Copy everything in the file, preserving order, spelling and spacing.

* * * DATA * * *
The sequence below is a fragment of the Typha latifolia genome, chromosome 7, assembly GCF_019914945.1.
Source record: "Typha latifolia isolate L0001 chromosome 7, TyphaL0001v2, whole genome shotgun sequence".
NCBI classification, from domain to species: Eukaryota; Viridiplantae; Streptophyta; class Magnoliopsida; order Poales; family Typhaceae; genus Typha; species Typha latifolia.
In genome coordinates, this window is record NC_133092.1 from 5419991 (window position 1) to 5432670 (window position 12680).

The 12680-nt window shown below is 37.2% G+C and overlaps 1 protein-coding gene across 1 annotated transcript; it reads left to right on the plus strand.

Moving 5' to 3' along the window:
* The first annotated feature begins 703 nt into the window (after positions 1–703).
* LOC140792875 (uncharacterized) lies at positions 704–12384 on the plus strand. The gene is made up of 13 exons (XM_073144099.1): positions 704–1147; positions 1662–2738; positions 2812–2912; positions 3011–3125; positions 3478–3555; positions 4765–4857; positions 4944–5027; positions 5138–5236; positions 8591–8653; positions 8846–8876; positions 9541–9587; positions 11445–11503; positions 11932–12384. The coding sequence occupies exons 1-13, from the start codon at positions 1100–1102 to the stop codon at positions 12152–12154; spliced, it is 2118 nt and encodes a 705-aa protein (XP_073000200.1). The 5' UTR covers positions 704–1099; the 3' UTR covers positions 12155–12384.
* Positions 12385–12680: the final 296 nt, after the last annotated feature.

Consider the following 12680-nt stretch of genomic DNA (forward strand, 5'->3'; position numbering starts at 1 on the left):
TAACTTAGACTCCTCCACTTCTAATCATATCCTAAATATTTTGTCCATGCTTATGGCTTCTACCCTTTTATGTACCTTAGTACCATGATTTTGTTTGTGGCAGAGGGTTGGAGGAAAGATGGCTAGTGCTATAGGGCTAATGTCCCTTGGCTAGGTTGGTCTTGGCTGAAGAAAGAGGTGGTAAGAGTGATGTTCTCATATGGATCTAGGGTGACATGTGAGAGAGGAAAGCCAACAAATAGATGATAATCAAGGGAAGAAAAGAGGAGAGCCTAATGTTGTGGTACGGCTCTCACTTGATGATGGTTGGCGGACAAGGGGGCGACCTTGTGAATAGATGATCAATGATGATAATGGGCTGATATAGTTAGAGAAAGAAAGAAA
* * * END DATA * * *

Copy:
The sequence below is a fragment of the Typha latifolia genome, chromosome 7, assembly GCF_019914945.1.
Source record: "Typha latifolia isolate L0001 chromosome 7, TyphaL0001v2, whole genome shotgun sequence".
NCBI classification, from domain to species: Eukaryota; Viridiplantae; Streptophyta; class Magnoliopsida; order Poales; family Typhaceae; genus Typha; species Typha latifolia.
In genome coordinates, this window is record NC_133092.1 from 5419991 (window position 1) to 5432670 (window position 12680).

The 12680-nt window shown below is 37.2% G+C and overlaps 1 protein-coding gene across 1 annotated transcript; it reads left to right on the plus strand.

Moving 5' to 3' along the window:
* The first annotated feature begins 703 nt into the window (after positions 1–703).
* LOC140792875 (uncharacterized) lies at positions 704–12384 on the plus strand. The gene is made up of 13 exons (XM_073144099.1): positions 704–1147; positions 1662–2738; positions 2812–2912; positions 3011–3125; positions 3478–3555; positions 4765–4857; positions 4944–5027; positions 5138–5236; positions 8591–8653; positions 8846–8876; positions 9541–9587; positions 11445–11503; positions 11932–12384. The coding sequence occupies exons 1-13, from the start codon at positions 1100–1102 to the stop codon at positions 12152–12154; spliced, it is 2118 nt and encodes a 705-aa protein (XP_073000200.1). The 5' UTR covers positions 704–1099; the 3' UTR covers positions 12155–12384.
* Positions 12385–12680: the final 296 nt, after the last annotated feature.

Consider the following 12680-nt stretch of genomic DNA (forward strand, 5'->3'; position numbering starts at 1 on the left):
TAACTTAGACTCCTCCACTTCTAATCATATCCTAAATATTTTGTCCATGCTTATGGCTTCTACCCTTTTATGTACCTTAGTACCATGATTTTGTTTGTGGCAGAGGGTTGGAGGAAAGATGGCTAGTGCTATAGGGCTAATGTCCCTTGGCTAGGTTGGTCTTGGCTGAAGAAAGAGGTGGTAAGAGTGATGTTCTCATATGGATCTAGGGTGACATGTGAGAGAGGAAAGCCAACAAATAGATGATAATCAAGGGAAGAAAAGAGGAGAGCCTAATGTTGTGGTACGGCTCTCACTTGATGATGGTTGGCGGACAAGGGGGCGACCTTGTGAATAGATGATCAATGATGATAATGGGCTGATATAGTTAGAGAAAGAAAGAAA